Clarity, communication… and caution
Despite a chilly start, high-level talks between the US and China yielded some positives – though both sides will have to tread carefully going forward. Humphrey Hawksley reports from Washington DC
As dust settled from last month’s discordant US-China summit in Alaska, the People’s Daily published two photographs side by side. One showed the 1901 Boxer Protocol meeting in which Western powers forced their way onto Chinese soil after quelling an anti-foreign uprising.
China regards those sanctions imposed on the corrupt Qing dynasty as the beginning of its national humiliation, which saw swathes of sovereign territory fall under the control of America, Britain, Germany, France and Japan. It only ended in 1949 when the Chinese Communist Party came to power.
The second photograph showed the Alaska summit.
Apart from the older picture being monochrome, with participants crowded around a table, and the more recent being in colour with social distancing, the mood and atmosphere of big power debate appear remarkably similar. The image went viral on China’s Weibo social media platform and encapsulates Beijing’s new mood of confidence, strength and uncharacteristic straight-talking.
In short, China went to Alaska to tell the world it was time for payback and global readjustment.
The summit began with a very public and hostile exchange between the American and Chinese delegations, with each side using the media for their domestic audiences, which are demanding tough national positions. Part off-the-cuff and part choreographed, the exchange cemented the haphazard and chaotic policies of the Trump administration into clear positions of strategic balance and opposing values.
For China, this was the beginning of a process to re-write the world order.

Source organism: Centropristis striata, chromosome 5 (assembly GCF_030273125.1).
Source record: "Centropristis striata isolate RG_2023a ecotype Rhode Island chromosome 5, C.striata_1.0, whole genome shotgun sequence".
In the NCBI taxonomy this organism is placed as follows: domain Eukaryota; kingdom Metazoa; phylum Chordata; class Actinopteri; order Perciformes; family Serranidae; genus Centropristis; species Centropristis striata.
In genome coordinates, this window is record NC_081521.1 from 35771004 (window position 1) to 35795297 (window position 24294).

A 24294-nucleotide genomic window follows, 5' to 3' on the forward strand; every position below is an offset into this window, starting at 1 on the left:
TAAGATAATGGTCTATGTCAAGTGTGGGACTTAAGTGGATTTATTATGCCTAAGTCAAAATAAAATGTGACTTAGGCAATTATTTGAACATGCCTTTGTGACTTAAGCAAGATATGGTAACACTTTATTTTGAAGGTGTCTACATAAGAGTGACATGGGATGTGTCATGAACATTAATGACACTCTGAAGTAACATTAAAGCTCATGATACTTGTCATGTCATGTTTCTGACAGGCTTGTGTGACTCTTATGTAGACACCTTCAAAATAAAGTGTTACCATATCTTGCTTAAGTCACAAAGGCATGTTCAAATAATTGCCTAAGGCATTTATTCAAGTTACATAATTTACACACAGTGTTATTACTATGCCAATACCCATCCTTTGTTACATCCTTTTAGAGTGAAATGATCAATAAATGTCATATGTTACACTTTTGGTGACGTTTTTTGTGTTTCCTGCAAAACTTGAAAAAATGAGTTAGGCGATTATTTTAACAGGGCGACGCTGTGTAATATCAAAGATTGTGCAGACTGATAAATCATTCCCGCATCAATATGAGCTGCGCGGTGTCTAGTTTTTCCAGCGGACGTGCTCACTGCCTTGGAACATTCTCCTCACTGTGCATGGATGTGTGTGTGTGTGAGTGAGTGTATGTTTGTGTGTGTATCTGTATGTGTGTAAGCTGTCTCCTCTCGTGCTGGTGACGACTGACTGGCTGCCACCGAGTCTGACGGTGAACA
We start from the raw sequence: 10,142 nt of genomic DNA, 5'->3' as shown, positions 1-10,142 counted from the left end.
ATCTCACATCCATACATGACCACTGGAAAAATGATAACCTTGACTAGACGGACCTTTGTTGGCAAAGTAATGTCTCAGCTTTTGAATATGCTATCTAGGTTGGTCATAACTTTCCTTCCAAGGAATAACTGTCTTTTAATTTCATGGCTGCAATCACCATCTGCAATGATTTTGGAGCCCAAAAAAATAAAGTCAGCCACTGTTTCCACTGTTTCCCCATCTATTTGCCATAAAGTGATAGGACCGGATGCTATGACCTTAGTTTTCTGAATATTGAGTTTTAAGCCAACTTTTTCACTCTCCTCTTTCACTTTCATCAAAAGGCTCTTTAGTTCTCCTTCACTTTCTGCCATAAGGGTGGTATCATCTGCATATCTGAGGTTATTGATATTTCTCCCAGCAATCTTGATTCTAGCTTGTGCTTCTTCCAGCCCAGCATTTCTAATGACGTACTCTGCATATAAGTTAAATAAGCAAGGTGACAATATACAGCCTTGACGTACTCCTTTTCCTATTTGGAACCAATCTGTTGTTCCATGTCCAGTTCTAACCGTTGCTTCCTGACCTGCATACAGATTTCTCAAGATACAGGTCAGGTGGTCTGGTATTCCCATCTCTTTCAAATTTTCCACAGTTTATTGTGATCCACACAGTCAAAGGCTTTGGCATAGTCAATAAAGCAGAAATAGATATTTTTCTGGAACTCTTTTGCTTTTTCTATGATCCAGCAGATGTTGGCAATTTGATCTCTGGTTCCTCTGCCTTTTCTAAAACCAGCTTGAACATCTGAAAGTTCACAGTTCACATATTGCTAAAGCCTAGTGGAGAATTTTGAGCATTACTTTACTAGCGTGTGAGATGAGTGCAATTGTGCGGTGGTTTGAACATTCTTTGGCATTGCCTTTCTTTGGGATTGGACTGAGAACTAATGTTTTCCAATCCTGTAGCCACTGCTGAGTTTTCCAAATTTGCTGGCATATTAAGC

‘I don’t think the overwhelming majority of countries in the world would recognise that the universal values advocated by the United States or that the opinion of the United States could represent international public opinion,’ top diplomat and Politburo member Yang Jiechi told his American counterparts. ‘Those countries would not recognise that the rules made by a small number of people would serve as the basis for the international order.’
The US Secretary of State Antony Blinken, flying infrom meetings with allies in Tokyo and Seoul, was equally blunt about China’s actions over Xinjiang, Hong Kong and Taiwan, together with ‘cyber attacks on the United States and economic coercion toward our allies’.
‘Each of these actions threaten the rules-based order that maintains global stability,’ Blinken argued, laying out three parameters of the Sino-US relationship – ‘competitive where it should be, collaborative where it can be, adversarial where it must be’.
Such clarity, albeit polarised, is welcome in Washington, where for more than a decade there has been dithering on how to handle China’s rise, much of it among the now ruling Democratic Party.
During the Obama administration, views were split between two groups. There were those advocating that the US and China should forge a collegiate relationship as the two leading global powers, coining the term ‘G2’. These officials argued, for example, that working together on climate change superseded the need to stop the illegal building of military bases in the South China Sea.